30 August 2013

the beginning of the new adventure

Last week, I nearly posted a very whiny essay about how frustrated and impatient I was for the baby to arrive. I was getting frequent false labour (a couple times I had contractions five minutes apart and when I called the hospital, they said it didn't sound like I was in enough pain for it to be real labour), I was exhausted, and, of course, highly emotional with it all. My due date passed, the clinic scheduled me for an induction a week and a half after my due date, and then that night, after I'd written down all the info about the induction and was not looking forward to the multiple hospital visits the next week, I woke up with more contractions. These ones felt a little different. They were regular-ish, somewhere between 3-5 minutes apart, and they did hurt. They didn't seemed inclined to stop, either. I waited a few hours, and then called the hospital. They told me to come in.

So now I am exhausted and highly emotional because we have a one-week old baby. E. was born about 11 hours after I realized I was in labour, and all things considered, it was an easy birth. I got my wish of no painkillers, but ended up with an episiotomy when she was in a bit of distress there towards the end. As the episiotomy was preferable to the forceps, I'm not too unhappy with that. Not happy about how much it hurts sometimes, but it's gotten to manageable levels.

J. was pretty impressed with how I did during labour, and has been really great. He goes back to work in a week, and I'm going to miss him badly during the day. As we're slowly starting to convince E. to sleep in her crib for extended periods of time, some things are getting easier. She has decided that it's a great idea to be fussy most of the night. I have no real idea of how often she was eating last night, or how much sleep I had. It's a blur of dozing and feeding and asking J. to take her for a bit because she was so grumpy she wouldn't eat. I can certainly see the appeal of formula-feeding, but as the adjustment to breast-feeding is mostly annoying because of the lack of me time, I think we'll stick with it.

For now, since she's stopped eating and dozed off, I'm going to go put her in the crib and hope she stays asleep for a while so I can get some sleep.

13 August 2013

zucchinis and nesting

We don't often cook with zucchini in our home. J. doesn't like it, and I've never been particularly fond of most variations of it. I tend to prefer winter squashes and we both like cucumber, but zucchini is hard to like. I went through a ratatouille phase about five years ago, and both of us got thoroughly tired of zucchini and eggplant stew (since I did the simple peasant version, rather than the elaborately sliced and layered one). I think it's the texture and the bland taste that put me off.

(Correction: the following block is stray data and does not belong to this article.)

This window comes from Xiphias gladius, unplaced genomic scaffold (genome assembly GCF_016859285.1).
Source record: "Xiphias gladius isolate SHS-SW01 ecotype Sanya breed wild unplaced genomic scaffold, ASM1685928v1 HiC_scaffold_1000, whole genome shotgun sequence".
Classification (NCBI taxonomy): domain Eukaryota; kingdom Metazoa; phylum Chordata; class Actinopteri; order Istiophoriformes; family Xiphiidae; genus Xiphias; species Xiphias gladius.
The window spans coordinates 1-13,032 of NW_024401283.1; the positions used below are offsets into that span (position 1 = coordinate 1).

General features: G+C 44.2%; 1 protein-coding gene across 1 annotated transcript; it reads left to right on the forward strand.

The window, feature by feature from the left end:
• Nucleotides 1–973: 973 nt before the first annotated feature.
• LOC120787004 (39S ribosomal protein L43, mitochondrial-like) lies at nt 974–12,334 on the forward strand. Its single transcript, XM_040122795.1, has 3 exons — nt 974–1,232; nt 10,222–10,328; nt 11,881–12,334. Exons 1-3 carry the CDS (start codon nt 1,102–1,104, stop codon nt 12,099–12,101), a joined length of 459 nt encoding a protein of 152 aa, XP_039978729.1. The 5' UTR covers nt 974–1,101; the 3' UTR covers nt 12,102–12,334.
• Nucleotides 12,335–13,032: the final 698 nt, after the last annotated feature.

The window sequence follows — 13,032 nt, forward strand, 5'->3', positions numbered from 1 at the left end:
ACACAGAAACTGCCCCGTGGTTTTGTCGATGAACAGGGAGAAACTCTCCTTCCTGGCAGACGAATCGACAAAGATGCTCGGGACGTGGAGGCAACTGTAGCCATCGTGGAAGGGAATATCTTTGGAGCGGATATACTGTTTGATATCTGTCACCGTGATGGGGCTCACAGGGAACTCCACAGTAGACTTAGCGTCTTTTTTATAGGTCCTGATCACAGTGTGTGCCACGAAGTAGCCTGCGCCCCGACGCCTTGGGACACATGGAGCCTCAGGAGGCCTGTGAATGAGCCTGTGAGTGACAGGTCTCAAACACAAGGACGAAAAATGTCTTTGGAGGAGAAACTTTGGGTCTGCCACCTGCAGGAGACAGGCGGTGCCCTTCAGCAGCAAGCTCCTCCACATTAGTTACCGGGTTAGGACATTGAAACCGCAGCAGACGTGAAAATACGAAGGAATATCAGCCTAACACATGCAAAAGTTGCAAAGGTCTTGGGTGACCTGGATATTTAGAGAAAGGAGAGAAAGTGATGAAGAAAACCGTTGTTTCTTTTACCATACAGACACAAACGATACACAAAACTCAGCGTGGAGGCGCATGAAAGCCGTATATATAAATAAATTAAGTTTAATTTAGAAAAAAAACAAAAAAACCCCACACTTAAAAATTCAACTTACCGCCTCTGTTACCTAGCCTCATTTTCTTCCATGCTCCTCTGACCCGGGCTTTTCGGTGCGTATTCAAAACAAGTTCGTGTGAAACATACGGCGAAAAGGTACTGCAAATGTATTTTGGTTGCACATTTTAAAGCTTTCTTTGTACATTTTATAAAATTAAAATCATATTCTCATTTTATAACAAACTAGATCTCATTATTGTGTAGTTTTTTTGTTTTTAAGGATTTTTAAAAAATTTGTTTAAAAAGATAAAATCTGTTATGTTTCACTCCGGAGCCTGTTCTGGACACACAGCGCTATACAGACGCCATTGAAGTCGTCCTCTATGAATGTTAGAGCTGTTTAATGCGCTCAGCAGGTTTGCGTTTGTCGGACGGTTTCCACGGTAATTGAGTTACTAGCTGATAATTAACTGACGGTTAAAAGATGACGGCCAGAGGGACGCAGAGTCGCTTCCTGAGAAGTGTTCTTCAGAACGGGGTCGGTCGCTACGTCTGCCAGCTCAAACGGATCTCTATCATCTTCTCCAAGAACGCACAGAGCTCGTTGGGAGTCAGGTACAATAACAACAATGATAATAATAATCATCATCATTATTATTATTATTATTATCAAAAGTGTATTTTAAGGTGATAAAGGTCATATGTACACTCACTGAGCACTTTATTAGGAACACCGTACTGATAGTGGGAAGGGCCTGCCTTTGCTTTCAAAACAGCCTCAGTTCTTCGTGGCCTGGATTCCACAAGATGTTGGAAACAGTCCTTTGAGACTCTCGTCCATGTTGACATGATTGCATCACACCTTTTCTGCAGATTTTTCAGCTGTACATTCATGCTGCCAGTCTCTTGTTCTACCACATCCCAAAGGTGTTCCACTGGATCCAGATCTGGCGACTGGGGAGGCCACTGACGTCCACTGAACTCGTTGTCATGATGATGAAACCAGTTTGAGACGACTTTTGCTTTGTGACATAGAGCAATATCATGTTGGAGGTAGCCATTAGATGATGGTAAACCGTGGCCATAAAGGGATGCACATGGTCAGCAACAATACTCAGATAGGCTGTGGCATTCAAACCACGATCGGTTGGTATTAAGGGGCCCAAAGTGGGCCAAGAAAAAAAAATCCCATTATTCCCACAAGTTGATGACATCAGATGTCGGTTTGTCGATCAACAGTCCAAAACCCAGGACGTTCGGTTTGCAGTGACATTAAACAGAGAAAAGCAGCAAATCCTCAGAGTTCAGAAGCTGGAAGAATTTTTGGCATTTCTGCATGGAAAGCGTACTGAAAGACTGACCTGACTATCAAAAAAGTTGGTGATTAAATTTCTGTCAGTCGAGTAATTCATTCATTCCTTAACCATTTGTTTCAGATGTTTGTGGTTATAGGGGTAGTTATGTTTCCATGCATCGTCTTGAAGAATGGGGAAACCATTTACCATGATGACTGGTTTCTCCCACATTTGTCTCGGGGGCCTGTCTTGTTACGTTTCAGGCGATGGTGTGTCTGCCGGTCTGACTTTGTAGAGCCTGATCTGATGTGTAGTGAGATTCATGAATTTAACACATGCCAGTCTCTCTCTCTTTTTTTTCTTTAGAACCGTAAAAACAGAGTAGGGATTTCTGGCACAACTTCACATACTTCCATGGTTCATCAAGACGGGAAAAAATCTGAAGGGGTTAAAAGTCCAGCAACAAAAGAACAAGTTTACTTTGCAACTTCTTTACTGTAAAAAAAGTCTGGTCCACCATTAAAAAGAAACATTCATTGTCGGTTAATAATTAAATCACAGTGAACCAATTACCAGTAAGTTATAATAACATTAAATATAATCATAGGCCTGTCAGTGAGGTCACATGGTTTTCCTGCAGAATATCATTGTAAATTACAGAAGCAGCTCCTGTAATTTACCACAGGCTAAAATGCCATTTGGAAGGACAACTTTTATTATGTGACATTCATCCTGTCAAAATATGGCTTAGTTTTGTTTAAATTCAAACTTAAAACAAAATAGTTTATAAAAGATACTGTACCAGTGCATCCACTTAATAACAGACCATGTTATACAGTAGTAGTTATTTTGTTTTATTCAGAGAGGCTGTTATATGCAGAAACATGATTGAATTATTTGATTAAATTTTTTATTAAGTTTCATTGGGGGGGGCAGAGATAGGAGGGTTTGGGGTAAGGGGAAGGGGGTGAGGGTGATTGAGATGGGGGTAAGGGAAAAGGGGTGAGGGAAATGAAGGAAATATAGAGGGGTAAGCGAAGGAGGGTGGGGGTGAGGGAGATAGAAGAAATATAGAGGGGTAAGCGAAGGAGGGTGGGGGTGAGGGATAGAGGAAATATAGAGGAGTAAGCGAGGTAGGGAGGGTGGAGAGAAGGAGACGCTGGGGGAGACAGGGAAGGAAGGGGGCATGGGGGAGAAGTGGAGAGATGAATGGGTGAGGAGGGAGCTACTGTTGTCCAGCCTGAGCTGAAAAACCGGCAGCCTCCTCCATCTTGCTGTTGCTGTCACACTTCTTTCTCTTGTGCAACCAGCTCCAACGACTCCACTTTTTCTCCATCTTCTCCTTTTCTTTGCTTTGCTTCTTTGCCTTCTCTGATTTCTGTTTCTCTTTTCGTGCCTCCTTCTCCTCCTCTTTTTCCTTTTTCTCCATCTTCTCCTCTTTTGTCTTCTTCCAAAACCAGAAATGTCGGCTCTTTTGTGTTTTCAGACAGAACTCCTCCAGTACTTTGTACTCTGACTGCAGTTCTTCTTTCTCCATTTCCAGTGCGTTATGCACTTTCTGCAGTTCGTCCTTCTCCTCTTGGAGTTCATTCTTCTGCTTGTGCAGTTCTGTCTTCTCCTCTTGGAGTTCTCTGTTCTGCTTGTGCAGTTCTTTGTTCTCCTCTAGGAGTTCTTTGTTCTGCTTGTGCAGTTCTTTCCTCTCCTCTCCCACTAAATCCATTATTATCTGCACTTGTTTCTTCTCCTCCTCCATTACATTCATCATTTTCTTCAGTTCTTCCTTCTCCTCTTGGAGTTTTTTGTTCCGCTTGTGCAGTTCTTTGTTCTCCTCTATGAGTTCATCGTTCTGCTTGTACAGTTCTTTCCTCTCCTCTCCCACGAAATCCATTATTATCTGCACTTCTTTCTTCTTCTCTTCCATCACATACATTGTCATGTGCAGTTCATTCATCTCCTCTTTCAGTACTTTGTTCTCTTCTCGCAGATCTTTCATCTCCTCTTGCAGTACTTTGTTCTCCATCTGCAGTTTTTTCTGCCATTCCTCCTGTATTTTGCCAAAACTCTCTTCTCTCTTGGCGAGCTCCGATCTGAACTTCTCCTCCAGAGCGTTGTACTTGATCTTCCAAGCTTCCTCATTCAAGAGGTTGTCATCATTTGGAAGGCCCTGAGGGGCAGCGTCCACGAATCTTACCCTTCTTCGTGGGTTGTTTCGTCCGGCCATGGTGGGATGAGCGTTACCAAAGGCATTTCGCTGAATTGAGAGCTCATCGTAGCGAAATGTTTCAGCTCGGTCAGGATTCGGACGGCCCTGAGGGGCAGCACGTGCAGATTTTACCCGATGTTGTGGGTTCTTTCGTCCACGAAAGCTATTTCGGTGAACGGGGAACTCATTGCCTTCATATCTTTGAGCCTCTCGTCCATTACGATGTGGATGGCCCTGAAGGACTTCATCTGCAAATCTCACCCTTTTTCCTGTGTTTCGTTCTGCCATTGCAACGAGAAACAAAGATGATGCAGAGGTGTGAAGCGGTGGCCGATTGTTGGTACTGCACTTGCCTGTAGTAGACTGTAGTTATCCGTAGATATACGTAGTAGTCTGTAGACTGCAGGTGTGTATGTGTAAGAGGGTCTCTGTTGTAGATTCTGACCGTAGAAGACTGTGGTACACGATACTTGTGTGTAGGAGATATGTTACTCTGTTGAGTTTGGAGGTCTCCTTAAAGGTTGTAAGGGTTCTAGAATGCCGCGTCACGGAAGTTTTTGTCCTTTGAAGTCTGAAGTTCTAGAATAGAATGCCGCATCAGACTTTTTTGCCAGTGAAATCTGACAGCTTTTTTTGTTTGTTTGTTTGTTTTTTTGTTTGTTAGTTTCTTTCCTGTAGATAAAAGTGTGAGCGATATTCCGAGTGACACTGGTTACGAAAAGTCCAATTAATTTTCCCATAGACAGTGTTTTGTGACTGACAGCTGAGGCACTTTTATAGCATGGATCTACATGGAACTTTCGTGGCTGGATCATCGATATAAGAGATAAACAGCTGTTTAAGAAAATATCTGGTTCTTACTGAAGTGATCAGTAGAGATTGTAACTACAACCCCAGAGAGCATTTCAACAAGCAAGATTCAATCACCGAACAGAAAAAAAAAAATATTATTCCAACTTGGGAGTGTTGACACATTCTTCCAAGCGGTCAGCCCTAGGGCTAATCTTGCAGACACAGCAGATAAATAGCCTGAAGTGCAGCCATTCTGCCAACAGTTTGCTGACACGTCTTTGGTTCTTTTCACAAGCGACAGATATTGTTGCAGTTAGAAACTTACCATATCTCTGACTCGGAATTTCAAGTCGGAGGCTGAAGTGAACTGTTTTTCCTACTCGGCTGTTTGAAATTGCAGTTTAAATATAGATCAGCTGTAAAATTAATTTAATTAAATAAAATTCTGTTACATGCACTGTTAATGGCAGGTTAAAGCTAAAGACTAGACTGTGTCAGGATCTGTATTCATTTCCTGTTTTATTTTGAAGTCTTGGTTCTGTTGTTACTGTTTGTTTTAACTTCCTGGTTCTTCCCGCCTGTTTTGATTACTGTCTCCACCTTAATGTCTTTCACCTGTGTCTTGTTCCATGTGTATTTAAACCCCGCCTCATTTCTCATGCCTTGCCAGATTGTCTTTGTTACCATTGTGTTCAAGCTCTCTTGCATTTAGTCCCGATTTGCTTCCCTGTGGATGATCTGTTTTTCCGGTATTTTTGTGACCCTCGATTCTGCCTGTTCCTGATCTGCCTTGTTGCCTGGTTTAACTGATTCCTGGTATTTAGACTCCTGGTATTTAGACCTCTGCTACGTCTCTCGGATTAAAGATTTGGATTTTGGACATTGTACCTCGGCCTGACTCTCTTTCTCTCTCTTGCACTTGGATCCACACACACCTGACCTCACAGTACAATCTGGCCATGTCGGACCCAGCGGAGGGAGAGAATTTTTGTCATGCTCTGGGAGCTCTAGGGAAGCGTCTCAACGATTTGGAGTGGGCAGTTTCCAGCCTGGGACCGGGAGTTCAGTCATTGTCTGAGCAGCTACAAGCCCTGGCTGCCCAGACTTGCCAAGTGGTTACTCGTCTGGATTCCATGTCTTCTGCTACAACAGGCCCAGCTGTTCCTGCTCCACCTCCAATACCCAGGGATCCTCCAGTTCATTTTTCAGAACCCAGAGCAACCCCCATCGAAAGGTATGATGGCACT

But last week, some friends gave us a few zucchinis. They planted some in their community garden plot this year and, given that this is zucchini, they have it coming out of their ears and are running out of freezer room. I elected to make zucchini bread and discovered that two loaves of the bread used up less than one zucchini. I used the recipe I found here. It's very moist but a little bland, so if I make it again, I'm using brown sugar for at least part of the sweetener, a little more salt, and definitely more cinnamon.

Yesterday I did another batch using a different recipe. This one was for chocolate zucchini bread. I made a double batch and stuck it in the freezer. The chunk of it that stuck in one of the pans tasted pretty good, so I think it turned out okay. More flavourful than the other recipe, but that's what happens when you add chocolate. Then I grated up the rest of the zucchini and froze it in a couple of portions so I have enough on hand to try making zucchini fritters and at least one more batch of bread.

I've been on a baking kick, despite the heat. There are a couple batches of muffins in the freezer next to the zucchini bread. I think it's a nesting thing. We don't have lots of freezer space, so I can't freeze as many things for winter as I would like (such as fruit), and we certainly don't have room for frozen casseroles or anything like that. I can't go with the suggestion to have meals frozen and ready to re-heat for after the baby's born. With the available space, I might be able to squash in one casserole dish. My mum used to do this thing where she'd cook dinners for a month and store them in our chest freezer. She can store a lot of fruit and vegetables in there, too. But I don't get to do that. Maybe someday, when we own a place or live in a larger house, we can look into getting a deep-freeze. I fantasize about an upright one, since I have fun memories of almost toppling into the freezer as a kid. And as an adult. I haven't grown any taller since I was about thirteen, and having to bend over and balance on the edge of the freezer to try and reach stuff near the bottom is awkward when you're short and your arms are not long.

I don't think we'll be living on cereal for weeks once the baby's here, but we did get some canned soup, and I'm hoping to make a trip to the Korean grocery store today to pick up some extra noodles and few other things. My mum will be staying with us for a bit, and the friend who gave us the zucchini has offered to bring food over. J.'s taking a couple weeks of parental leave as well, so living on cereal will probably happen in September, rather than during this month.

08 August 2013

a couple of finished things

I did manage to complete a couple of knitted things over the last weekend, despite the attack of the late pregnancy angst (triggered in part by the brief visit of rain and clouds that was snatched away by cloudless skies and lots of sunshine. Irritating hot sunshine). The angst has mostly abated for the moment, but of course, it could re-occur at any time. Knitting helps. I should have tried more knitting on Tuesday, when I found out that yes, I am positive for Group B Strep, so I get to have an IV full of penicillin while I'm in labour (which is, of course, preferable to my child catching GBS from me and having to stay in the hospital for an extra week--it just means that I don't get to put "no IV" on my birth plan). That was an angsty day. I'm also 38 weeks along, frequently experiencing false labour, and exhausted all the time. And the baby's running out of room.